Gopher tortoise on Egmont key.

Gopher tortoises, like this one, are everywhere on Egmont key.


Egmont Key is a state park as well as a national wildlife refuge and bird sanctuary. One form of wildlife you'll certainly see is tortoises. The island abounds with tortoises: both smaller, more colorful box turtle, and the burrowing gopher tortoise. Gopher tortoises live in burrows in the sand. It may share its home with a snake or lizard, so don't explore with your hand.

There will often be a mound of sand, excavated from the burrow, right in front of the entrance. Don't walk on this, because it may have eggs buried in it.


Gopher tortoise snacks on a leafy lunch

Gopher tortoise snacks on a leafy lunch.




Box turtle on Egmont key brick road

This box turtle moves quickly (for a turtle) across the brick road.




Beach erosion constantly endangers Egmont key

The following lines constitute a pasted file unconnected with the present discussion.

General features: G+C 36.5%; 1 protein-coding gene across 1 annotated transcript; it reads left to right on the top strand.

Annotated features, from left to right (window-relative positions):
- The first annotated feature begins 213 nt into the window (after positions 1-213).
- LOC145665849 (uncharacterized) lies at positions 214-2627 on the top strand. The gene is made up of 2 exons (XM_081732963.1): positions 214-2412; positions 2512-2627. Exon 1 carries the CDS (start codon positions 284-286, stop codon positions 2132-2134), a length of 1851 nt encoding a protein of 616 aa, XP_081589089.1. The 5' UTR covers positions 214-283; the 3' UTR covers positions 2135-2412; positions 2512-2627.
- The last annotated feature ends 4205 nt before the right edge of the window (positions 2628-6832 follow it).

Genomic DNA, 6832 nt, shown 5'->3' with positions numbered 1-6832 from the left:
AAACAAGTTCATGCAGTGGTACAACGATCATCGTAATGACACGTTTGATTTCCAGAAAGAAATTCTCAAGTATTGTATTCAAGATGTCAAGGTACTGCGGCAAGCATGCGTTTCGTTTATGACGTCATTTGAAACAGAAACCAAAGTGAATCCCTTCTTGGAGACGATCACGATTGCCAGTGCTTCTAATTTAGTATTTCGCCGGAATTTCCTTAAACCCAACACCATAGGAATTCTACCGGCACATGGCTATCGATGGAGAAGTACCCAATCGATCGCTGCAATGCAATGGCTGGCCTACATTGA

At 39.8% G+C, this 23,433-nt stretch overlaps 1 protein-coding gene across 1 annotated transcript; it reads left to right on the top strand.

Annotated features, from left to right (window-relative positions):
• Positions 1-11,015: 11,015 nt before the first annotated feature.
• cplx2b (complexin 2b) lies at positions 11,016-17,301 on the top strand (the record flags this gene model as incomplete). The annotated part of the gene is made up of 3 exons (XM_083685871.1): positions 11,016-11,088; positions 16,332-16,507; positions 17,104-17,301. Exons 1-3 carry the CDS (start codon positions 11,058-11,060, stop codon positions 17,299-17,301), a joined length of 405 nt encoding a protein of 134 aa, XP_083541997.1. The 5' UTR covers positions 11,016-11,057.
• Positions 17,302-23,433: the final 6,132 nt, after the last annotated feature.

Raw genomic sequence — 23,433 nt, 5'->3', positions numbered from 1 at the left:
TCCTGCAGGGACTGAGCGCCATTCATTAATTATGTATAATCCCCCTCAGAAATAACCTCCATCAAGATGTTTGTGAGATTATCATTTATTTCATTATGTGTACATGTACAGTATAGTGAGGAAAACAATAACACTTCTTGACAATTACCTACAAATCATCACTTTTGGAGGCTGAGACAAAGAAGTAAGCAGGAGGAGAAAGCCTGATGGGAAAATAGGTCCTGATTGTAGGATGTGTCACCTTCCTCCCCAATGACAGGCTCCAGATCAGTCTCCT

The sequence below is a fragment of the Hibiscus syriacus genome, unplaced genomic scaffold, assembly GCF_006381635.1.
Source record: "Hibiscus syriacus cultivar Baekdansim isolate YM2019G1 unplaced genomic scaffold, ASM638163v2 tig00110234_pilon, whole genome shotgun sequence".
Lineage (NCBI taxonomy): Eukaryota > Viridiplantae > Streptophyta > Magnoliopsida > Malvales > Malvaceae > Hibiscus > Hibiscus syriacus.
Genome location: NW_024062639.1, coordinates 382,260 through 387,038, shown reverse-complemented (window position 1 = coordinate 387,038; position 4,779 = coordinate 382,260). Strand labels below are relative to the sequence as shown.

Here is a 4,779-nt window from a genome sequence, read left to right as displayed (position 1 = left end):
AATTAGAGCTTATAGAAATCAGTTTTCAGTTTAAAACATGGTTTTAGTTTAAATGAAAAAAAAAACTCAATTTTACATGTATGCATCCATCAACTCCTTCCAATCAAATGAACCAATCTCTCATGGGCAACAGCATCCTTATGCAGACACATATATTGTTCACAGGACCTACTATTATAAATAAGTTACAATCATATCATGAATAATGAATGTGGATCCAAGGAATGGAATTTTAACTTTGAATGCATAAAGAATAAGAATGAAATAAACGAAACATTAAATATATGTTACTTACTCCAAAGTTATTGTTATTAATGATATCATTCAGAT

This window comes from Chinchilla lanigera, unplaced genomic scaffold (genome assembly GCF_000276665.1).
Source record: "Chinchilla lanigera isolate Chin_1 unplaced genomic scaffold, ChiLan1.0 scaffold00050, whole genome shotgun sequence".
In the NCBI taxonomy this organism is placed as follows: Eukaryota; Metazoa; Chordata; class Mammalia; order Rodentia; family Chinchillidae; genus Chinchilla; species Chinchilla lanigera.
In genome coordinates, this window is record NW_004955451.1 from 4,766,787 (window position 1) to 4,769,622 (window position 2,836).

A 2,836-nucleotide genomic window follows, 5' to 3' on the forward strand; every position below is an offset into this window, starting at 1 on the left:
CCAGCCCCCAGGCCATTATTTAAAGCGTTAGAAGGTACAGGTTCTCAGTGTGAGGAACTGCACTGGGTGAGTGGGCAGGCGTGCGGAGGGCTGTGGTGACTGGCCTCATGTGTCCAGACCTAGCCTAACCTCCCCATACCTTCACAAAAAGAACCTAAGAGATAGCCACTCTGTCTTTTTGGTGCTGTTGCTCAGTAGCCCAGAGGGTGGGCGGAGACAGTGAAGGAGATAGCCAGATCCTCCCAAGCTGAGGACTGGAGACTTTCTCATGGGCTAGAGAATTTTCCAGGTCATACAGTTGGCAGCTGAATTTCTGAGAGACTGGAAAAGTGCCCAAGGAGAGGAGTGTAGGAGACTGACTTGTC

Manmade fortifications or nature's beaches--nothing is spared by the forces of erosion.


Erosion is a major problem for Egmont Key. The beautiful beaches on the gulf side of the island are disappearing at an alarming rate. The remains of the gun batteries are being destroyed just as surely as any manmade bombardment could ever do. And the erosion reaches up onto the island and destroys all kinds of native habitat.


Beach erosion eats away at Egmont key

At one time the ocean was hundreds of yards further out. Egmont key is constantly being eaten away by erosion.


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